Hard disk manufacturers are transitioning to 4,096-byte sectors. As of 2010, the first such drives continue to present 512-byte physical sectors to the OS, so degraded performance can result when the drive's (hidden) internal 4 KiB sector boundaries do not coincide with the 4 KiB logical blocks, clusters and virtual memory pages common in many operating systems and file systems. This is a particular problem on writes when the drive is forced to perform two read-modify-write operations to satisfy a single misaligned 4 KiB write operation.[5] Such a misalignment occurs by default if the first partition is placed immediately after the GPT, as the next block is LBA 34, whereas the next 4 KiB boundary begins with LBA 40.

For backward compatibility with most legacy operating systems like DOS, OS/2 and versions of Windows before Vista, MBR partitions must always start on track boundaries according to the traditional CHS addressing scheme and end on a cylinder boundary. This even holds true for partitions with emulated CHS geometries (as reflected by the BIOS and the CHS sectors entries in the MBR partition table) or partitions accessed only via LBA. Extended partitions always start on cylinder boundaries as well.

This typically causes the first primary partition to start at LBA 63 on disks accessed via LBA, leaving a gap of 62 sectors with MBR-based disks, sometimes called "MBR gap", "boot track", or "embedding area". That otherwise unused disk space is commonly used by boot loaders such as GRUB for storing their second stages.[6] On older computers using alternative LBA/CHS translation schemes or different extended CHS mappings, with smaller LBA-accessed disks, or on disks accessed via CHS only, the gap could be smaller, although not normally less than LBA 16 on normal hard disks.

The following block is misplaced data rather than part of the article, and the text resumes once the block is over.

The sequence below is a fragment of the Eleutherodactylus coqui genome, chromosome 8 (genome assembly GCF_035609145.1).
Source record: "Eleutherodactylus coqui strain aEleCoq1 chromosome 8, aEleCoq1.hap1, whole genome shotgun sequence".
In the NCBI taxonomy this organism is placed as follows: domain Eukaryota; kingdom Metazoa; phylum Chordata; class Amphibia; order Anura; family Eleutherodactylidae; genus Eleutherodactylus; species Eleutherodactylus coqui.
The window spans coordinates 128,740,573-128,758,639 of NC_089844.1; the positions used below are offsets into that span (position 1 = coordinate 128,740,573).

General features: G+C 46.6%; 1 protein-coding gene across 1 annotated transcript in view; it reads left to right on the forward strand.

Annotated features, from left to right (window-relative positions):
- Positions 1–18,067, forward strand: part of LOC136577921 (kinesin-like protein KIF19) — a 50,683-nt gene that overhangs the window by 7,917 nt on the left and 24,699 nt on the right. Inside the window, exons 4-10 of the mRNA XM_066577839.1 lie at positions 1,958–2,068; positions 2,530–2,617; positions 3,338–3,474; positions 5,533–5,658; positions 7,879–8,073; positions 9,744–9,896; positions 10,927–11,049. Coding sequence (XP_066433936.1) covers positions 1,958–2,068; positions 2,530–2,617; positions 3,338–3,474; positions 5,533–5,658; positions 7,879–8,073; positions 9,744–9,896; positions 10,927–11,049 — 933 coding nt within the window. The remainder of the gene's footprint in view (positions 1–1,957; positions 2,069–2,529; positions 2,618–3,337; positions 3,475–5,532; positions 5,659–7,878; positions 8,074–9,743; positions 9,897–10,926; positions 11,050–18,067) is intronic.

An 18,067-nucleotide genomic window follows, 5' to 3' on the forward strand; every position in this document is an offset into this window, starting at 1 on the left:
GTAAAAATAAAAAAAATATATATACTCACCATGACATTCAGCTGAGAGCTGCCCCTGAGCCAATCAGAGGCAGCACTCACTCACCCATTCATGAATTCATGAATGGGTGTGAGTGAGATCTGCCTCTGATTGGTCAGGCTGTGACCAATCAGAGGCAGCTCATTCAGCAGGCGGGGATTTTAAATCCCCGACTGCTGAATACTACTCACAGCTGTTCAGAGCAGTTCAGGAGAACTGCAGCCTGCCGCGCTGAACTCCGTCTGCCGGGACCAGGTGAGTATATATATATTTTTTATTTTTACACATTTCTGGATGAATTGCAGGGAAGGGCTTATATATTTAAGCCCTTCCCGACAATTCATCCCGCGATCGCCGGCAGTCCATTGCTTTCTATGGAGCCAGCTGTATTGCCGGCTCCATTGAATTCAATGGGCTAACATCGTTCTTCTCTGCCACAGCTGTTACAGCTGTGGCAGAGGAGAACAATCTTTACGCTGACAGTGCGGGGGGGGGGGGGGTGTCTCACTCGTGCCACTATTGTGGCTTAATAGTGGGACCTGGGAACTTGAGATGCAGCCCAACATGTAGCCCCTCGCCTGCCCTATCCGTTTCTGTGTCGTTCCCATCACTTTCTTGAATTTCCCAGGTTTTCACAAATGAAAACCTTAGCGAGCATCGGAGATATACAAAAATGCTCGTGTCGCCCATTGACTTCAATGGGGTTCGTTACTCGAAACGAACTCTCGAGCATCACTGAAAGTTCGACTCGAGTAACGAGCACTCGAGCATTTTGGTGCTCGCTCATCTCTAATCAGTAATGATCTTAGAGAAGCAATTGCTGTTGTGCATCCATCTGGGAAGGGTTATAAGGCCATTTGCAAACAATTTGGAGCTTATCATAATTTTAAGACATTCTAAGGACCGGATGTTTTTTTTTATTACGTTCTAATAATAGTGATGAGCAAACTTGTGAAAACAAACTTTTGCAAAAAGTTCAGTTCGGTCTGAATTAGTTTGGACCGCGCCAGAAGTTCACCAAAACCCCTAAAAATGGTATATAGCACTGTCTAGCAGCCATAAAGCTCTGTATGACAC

Since Windows Vista, the first partition usually starts after a gap of 2,047 sectors at LBA 2,048 as part of its new 1 MiB partition alignment policy, so no large-sector misalignment occurs by default, but serious compatibility problems with older operating systems and disk tools exist.

Drives which boot Intel-based Macs are typically formatted with a GPT, rather than with the Apple Partition Map (APM).

GPT also provides redundancy, writing the GPT header and partition table both at the beginning and at the end of the disk.

If the minimum size of 16,384 bytes is allocated for the partition entry array, and the default size of 128 bytes is used for each partition entry, then the maximum number of partitions is limited to 128.

Legacy MBR (LBA 0)[edit]

Traditionally, in IBM PC compatible systems the first sector of the disk holds the Master Boot Record (MBR), containing the drive's partitioning information and the code of the first stage boot loader for BIOS-based systems. For limited backward compatibility, this sector is still reserved for an MBR in the GPT specification, but it is now used in a way that prevents MBR-based disk utilities from misrecognizing and possibly overwriting GPT disks. This is referred to as a protective MBR.[3]

A single partition type of EEh, encompassing the entire GPT drive (where "entire" actually means as much of the drive as can be represented in an MBR), is indicated and identifies it as GPT. Operating systems and tools which cannot read GPT disks will generally recognize the disk as containing one partition of unknown type and no empty space, and will typically refuse to modify the disk unless the user explicitly requests and confirms the deletion of this partition. This minimizes accidental erasures.[3] Furthermore, GPT-aware OSes may check the protective MBR and if the enclosed partition type is not of type EEh or if there are multiple partitions defined on the target device, the OS may refuse to manipulate the partition table.[7]